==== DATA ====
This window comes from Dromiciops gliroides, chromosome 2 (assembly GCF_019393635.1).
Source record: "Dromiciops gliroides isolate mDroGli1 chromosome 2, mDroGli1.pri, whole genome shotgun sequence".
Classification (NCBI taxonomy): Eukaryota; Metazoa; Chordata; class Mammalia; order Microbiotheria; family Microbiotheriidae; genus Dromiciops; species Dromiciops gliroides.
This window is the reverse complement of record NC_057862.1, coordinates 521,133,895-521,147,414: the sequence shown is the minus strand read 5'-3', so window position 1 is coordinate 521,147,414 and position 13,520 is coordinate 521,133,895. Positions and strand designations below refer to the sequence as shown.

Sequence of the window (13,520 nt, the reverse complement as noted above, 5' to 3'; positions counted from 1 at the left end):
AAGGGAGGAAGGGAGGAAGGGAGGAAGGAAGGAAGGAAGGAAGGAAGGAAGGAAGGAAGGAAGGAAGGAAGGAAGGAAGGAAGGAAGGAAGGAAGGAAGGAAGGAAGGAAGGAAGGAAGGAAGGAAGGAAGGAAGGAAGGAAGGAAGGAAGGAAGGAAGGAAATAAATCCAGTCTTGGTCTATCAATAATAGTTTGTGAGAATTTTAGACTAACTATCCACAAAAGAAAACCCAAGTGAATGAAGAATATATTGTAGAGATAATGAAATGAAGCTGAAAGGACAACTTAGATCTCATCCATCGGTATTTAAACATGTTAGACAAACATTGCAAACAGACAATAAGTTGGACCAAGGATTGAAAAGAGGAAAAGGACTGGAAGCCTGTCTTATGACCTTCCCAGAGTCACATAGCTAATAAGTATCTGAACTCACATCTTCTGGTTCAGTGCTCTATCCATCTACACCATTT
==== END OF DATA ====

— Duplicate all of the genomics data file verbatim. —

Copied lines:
This window comes from Dromiciops gliroides, chromosome 2 (assembly GCF_019393635.1).
Source record: "Dromiciops gliroides isolate mDroGli1 chromosome 2, mDroGli1.pri, whole genome shotgun sequence".
Classification (NCBI taxonomy): Eukaryota; Metazoa; Chordata; class Mammalia; order Microbiotheria; family Microbiotheriidae; genus Dromiciops; species Dromiciops gliroides.
This window is the reverse complement of record NC_057862.1, coordinates 521,133,895-521,147,414: the sequence shown is the minus strand read 5'-3', so window position 1 is coordinate 521,147,414 and position 13,520 is coordinate 521,133,895. Positions and strand designations below refer to the sequence as shown.

Sequence of the window (13,520 nt, the reverse complement as noted above, 5' to 3'; positions counted from 1 at the left end):
AAGGGAGGAAGGGAGGAAGGGAGGAAGGAAGGAAGGAAGGAAGGAAGGAAGGAAGGAAGGAAGGAAGGAAGGAAGGAAGGAAGGAAGGAAGGAAGGAAGGAAGGAAGGAAGGAAGGAAGGAAGGAAGGAAGGAAGGAAGGAAGGAAGGAAGGAAGGAAGGAAATAAATCCAGTCTTGGTCTATCAATAATAGTTTGTGAGAATTTTAGACTAACTATCCACAAAAGAAAACCCAAGTGAATGAAGAATATATTGTAGAGATAATGAAATGAAGCTGAAAGGACAACTTAGATCTCATCCATCGGTATTTAAACATGTTAGACAAACATTGCAAACAGACAATAAGTTGGACCAAGGATTGAAAAGAGGAAAAGGACTGGAAGCCTGTCTTATGACCTTCCCAGAGTCACATAGCTAATAAGTATCTGAACTCACATCTTCTGGTTCAGTGCTCTATCCATCTACACCATTT